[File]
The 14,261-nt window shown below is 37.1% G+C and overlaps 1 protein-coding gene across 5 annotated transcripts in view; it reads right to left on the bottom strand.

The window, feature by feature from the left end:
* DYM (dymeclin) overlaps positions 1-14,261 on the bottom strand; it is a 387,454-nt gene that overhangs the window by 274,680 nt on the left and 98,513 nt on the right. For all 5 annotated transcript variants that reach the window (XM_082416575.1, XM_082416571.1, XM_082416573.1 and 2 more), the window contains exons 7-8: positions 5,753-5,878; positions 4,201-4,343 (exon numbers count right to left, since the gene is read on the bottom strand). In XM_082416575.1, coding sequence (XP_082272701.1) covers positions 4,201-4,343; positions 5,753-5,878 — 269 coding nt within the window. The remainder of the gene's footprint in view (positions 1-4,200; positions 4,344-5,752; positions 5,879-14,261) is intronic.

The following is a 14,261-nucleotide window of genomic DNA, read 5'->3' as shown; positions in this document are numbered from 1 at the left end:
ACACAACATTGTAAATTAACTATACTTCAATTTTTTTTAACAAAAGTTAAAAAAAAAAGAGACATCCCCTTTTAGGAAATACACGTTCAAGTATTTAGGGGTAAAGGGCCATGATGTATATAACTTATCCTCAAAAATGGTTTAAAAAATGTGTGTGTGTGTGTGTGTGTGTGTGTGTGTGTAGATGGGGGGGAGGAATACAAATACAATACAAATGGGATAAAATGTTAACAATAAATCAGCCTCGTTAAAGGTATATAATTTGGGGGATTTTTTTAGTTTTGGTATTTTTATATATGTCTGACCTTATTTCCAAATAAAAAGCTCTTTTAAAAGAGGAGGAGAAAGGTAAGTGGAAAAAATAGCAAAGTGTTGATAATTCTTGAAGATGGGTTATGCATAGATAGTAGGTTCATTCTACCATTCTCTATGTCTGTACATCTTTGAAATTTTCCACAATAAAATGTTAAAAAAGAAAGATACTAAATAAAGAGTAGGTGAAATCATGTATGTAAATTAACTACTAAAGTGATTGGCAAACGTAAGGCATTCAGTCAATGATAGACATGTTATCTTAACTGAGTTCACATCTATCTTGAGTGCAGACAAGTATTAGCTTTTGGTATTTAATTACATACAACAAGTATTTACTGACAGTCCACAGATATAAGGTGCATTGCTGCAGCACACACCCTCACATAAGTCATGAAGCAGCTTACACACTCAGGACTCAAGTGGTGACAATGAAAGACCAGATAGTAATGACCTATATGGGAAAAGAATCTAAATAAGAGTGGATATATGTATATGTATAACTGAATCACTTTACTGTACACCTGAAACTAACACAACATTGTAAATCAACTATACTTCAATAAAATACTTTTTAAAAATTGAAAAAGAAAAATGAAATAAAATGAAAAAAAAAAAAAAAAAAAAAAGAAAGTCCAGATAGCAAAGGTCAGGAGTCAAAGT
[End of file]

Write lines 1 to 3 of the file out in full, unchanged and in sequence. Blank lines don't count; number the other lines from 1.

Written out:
The 14,261-nt window shown below is 37.1% G+C and overlaps 1 protein-coding gene across 5 annotated transcripts in view; it reads right to left on the bottom strand.

The window, feature by feature from the left end:
* DYM (dymeclin) overlaps positions 1-14,261 on the bottom strand; it is a 387,454-nt gene that overhangs the window by 274,680 nt on the left and 98,513 nt on the right. For all 5 annotated transcript variants that reach the window (XM_082416575.1, XM_082416571.1, XM_082416573.1 and 2 more), the window contains exons 7-8: positions 5,753-5,878; positions 4,201-4,343 (exon numbers count right to left, since the gene is read on the bottom strand). In XM_082416575.1, coding sequence (XP_082272701.1) covers positions 4,201-4,343; positions 5,753-5,878 — 269 coding nt within the window. The remainder of the gene's footprint in view (positions 1-4,200; positions 4,344-5,752; positions 5,879-14,261) is intronic.